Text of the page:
The disappearance of the lighthouse keepers was only discovered during a routine visit to relieve the keeper(s) and replenish supplies, which was scheduled for December 20. Due to bad weather, the lighthouse tender HESPERUS (I) did not arrive until Boxing Day (26 December) at 12 noon.

Normal usage dictates that the on-duty lighthouse keepers welcome their relief party as soon as they arrive, but no one was waiting to welcome the Hesperus. Captain Jim Harvey blew his horn and fired a flare to alert the three lighthouse keepers. He waited, hoping to see the men coming toward them, but there was no response. There was also no flag hanging from the flagpole and no provision boxes were present on the quay as was usual.

Joseph Moore, one of the relief Keepers, was sent to the island to investigate further. He made his way up the hundred and sixty steep steps that led to the lighthouse. He found the front door and gate to the compound closed, but not locked. He went inside and saw that all the beds were unmade and that the wall clock had stopped. The dining table was set for a meal and one of the chairs had fallen over.

Captain Harvey, commanding officer of the HESPERUS, upon arrival at the lighthouse on the Eilean Mòr on the afternoon of December 26, 1900, reported that there was no sign of life on the island and no response to the tender firing a level of fire.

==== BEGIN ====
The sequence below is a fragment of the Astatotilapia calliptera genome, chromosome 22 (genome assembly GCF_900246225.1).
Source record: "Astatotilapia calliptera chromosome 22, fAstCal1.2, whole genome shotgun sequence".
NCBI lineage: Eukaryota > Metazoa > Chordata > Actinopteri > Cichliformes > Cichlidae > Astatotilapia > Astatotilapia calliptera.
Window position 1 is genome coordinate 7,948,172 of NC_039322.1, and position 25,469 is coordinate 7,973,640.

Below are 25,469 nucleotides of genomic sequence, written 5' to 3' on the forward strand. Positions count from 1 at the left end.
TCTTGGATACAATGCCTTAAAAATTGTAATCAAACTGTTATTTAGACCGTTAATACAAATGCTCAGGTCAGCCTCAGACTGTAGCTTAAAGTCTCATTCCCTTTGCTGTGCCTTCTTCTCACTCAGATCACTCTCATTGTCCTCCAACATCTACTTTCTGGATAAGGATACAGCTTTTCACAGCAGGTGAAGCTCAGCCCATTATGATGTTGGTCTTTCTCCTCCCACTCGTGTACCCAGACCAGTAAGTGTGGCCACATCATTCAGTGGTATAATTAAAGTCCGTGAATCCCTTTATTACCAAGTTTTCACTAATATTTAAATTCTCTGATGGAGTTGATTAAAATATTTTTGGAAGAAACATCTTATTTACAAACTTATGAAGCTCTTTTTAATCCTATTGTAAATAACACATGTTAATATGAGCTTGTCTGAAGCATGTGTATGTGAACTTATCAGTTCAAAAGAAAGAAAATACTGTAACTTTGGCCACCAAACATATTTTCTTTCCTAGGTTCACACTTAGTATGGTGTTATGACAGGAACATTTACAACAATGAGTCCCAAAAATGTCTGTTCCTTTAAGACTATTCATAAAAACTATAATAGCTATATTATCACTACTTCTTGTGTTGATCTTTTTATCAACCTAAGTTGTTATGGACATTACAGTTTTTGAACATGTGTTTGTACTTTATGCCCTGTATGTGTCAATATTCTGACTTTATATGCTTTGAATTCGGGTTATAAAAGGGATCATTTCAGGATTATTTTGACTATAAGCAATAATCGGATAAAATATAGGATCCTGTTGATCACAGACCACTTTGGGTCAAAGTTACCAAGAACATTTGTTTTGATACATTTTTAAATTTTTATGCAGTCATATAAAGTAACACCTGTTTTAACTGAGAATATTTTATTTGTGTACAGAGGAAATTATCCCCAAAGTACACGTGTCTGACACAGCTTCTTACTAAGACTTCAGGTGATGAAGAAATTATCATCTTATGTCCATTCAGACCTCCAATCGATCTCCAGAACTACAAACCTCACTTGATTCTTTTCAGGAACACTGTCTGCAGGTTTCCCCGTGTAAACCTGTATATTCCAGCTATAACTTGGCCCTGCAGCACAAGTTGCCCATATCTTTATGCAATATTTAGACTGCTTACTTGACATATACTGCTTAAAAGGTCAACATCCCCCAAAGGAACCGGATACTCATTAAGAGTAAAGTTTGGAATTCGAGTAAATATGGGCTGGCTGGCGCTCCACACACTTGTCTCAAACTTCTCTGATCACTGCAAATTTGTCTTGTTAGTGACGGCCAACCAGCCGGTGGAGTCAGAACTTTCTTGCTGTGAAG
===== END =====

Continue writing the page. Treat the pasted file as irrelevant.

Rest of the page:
The relieving Keeper, Joseph Moore, wrote the next letter to the Commissioners of the NLB:

Sirs,

It was with deep regret I wish you to learn the very sad affair that has taken place here during the past fortnight; namely the disappearance of my two fellow lightkeepers Mr Ducat and Mr Marshall, together with the Occasional Keeper, Donald McArthur from off this Island.

As you are aware, the relief was made on the 26th. That day, as on other relief days, we came to anchorage under Flannan Islands, and not seeing the Lighthouse Flag flying, we thought they did not perceive us coming. The steamer's horn was sounded several times, still no reply. At last Captain Harvie deemed it prudent to lower a boat and land a man if it was possible. I was the first to land leaving Mr McCormack and his men in the boat till I should return from the lighthouse.

I went up, and on coming to the entrance gate I found it closed. I made for entrance door leading to the kitchen and store room, found it also closed and the door inside that, but the kitchen door itself was open. On entering the kitchen I looked at the fireplace and saw that the fire was not lighted for some days. I then entered the rooms in succession, found the beds empty just as they left them in the early morning.